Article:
Wednesday, April 30, 2008
"My sister can't say she is a Lesbian," said Dimitris Lambrou. "Our geographical designation has been usurped by certain ladies who have no connection whatsoever with Lesbos," he said.
I had an extreme case this term. A student turned in a script with two long paragraphs that took up the entire first page. Well, he turned in the rewrite with the midterm and it's great! Short paragraphs, simple sentences, the narrative darting forward nicely in an airy script that moves the eye vertically as much as horizontally -- a spec screenplay! It's satisfying to see someone "get it" and especially as quickly as this. From disaster to good screenwriting in one rewrite.
The reason I have one-on-one conferences with each student is to make sure they understand the format and rhetorical hoops they must jump through. Screenwriting is primarily about storytelling, and the quicker all the other issues are out of the way, the better. Let format and rhetoric serve the story, which comes first.
And I'm already ready for my Finale class tonight. I'm not, however, ready for music theory tomorrow, so I need to spend an hour on that today as well.
I'm excited to have drafted the silent comedy yesterday. It's very rough -- but hey, any start is better than none. You can't rewrite a blank page.
Tuesday, April 29, 2008
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I've had cordial communication with Tim in the past but he hasn't replied to a recent email about his company. The email did not get returned, however. One theory is that the company was sold but if so, this is a poor way to do the business of transition (unless it was gobbled up to get rid of it). We may never know what happened.
Meanwhile, I'll keep using the program, a damn good one, until it crashes and I have to use something else.
A couple of my students may be asking for Incompletes, their personal lives rearing up stressful obstacles to doing the work they should be doing. I'm always ready to be flexible on such matters. After all, I had something close to a nervous breakdown in grad school and dropped out myself, and if it had not been for my department chair, Kester Svendsen, I might not have been readmitted later. But Svendsen put a letter in my file to reinstate me whenever I reappeared. Lucky because he died of cancer while I was rehabilitating (and becoming a writer in the process), so couldn't have stood up for me in person. I owe Svendsen a lot -- and try to return his favor to my own students.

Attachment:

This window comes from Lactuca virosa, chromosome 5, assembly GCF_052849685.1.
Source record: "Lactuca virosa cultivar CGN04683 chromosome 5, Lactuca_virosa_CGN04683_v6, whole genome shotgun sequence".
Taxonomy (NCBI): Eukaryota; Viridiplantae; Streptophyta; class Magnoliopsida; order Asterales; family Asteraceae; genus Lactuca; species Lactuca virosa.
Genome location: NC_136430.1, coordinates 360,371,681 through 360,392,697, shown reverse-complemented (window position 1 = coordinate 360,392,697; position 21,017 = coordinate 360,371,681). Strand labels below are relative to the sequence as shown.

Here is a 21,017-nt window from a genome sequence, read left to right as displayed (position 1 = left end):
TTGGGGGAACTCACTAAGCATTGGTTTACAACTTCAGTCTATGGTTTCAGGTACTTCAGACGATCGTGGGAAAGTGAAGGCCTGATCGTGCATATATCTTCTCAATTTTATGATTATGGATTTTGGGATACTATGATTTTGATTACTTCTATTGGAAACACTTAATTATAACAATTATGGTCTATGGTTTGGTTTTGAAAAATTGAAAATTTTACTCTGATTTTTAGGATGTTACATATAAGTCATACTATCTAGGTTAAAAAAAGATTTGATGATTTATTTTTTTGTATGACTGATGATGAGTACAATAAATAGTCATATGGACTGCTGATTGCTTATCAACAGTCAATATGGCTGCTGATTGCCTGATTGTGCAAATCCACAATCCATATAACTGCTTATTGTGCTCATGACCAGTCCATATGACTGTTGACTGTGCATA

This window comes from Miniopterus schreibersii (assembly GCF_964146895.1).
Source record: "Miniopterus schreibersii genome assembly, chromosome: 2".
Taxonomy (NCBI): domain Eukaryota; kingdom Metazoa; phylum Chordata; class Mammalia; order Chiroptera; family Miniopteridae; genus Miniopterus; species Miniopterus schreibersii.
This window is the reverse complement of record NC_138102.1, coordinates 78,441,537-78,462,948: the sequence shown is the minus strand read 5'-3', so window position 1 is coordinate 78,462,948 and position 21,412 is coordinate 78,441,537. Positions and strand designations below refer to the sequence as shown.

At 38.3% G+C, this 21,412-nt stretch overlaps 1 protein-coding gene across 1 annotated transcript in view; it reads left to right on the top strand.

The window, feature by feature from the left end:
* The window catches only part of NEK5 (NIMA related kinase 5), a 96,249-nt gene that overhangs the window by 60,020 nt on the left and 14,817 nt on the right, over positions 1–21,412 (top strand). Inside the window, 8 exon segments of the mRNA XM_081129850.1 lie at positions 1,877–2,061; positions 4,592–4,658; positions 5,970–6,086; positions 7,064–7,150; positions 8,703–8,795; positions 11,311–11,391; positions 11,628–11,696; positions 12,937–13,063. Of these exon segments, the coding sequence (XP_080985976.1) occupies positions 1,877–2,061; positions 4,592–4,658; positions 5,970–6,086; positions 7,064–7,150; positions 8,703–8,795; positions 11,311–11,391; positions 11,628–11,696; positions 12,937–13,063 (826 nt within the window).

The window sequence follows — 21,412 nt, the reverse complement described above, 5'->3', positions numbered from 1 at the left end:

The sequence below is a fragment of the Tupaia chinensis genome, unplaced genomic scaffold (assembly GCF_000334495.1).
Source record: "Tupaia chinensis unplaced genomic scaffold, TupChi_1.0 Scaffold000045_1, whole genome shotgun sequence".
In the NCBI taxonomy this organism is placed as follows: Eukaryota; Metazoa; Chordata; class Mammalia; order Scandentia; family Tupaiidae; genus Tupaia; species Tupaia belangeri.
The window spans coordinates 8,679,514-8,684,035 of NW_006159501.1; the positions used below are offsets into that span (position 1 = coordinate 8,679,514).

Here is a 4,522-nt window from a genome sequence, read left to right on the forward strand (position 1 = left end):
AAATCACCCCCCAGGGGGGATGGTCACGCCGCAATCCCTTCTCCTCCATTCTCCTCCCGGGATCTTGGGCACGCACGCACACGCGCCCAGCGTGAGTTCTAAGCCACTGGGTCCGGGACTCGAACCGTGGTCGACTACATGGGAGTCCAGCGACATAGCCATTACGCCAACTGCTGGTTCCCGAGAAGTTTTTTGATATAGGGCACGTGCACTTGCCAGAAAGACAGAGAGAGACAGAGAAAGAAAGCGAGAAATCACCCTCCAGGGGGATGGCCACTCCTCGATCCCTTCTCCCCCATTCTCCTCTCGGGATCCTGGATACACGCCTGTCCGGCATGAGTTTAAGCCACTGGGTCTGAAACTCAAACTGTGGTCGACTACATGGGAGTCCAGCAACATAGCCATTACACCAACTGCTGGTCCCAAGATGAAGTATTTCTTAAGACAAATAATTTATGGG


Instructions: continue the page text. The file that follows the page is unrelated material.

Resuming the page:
G. and M., the stars of that gem of an indie film Once, passed through town last night, and we were there in the large auditorium to see them. After handing over a complete first set to two Irish musicians traveling with them, they came on stage, where a huge adoring crowd kept them singing for almost two hours. This has been quite a ride for them, a real fairytale. (In a zero-sum universe, balances out that creep who kept a daughter in a basement for decades, screwing kids out of her.) G. seems like a nice guy. He even brought a local guy he'd met that afternoon on a walk on stage to sing.
I'm not big on crowd-events, be they musical or sports or anything else, so I didn't enjoy the evening as much as H. did. I prefer the movie to the concert, and I like the songs better in the film's context than otherwise. But my lack of ga-ga put me in a small minority.
Monday, April 28, 2008
Prosecutor General Ghorban Ali Dori Najafabadi said in an official letter to Vice President Parviz Davoudi that the Western toys was a "danger" that needed to be stopped.
Iranian markets have been inundated with smuggled Western toys in recent years partly due to a dramatic rise in purchasing power as a result of huge increase in oil revenues.
Imagine a novel that takes place in cyberspace. Now imagine a group of mainly Jamaican bloggers who have never met each other and they plan a meet-up in Negril and one of them is murdered. Then, they find out that the murderer, a Jamaican Cotton Mather, has plans to kill all of them to rid the island of “fornication, corruption, and battymanism.” This is Geoffrey Philp’s introduction to Virtual Yardies, his recently completely “hypertext novel”. Virtual Yardies is a novel told via blog posts, e-mails and instant messages—a 21st century epistolary novel, as Nicholas Laughlin says over at Antilles.
Check it out.
I was able to sit down and write the Hyperdrama syllabus with hardly any research at all because I know the field so well. Not so in the broader context of hypertext, where I'd want to cover matters of history, poetics, trends. This will take some research, thought and work to put together.
Dinner party last night. Nothing like a dinner party hosted by a younger generation to remind you of aging. While this was an energetic gathering I might have hosted myself 40 years ago, conversations and subjects did remind me how much of the world is not "mine" any more. Which actually is fine. I also was reminded of how lucky I've been to belong to my generation, not anyone else's. I have no desire to be younger. If I'm jealous, it's of older generations, not younger.
Not sure what's on my plate today. Tomorrow I have a full day of student conferences. Thursday I return midterms. So the class week is set. Lots of balls in the air but not sure which to catch today.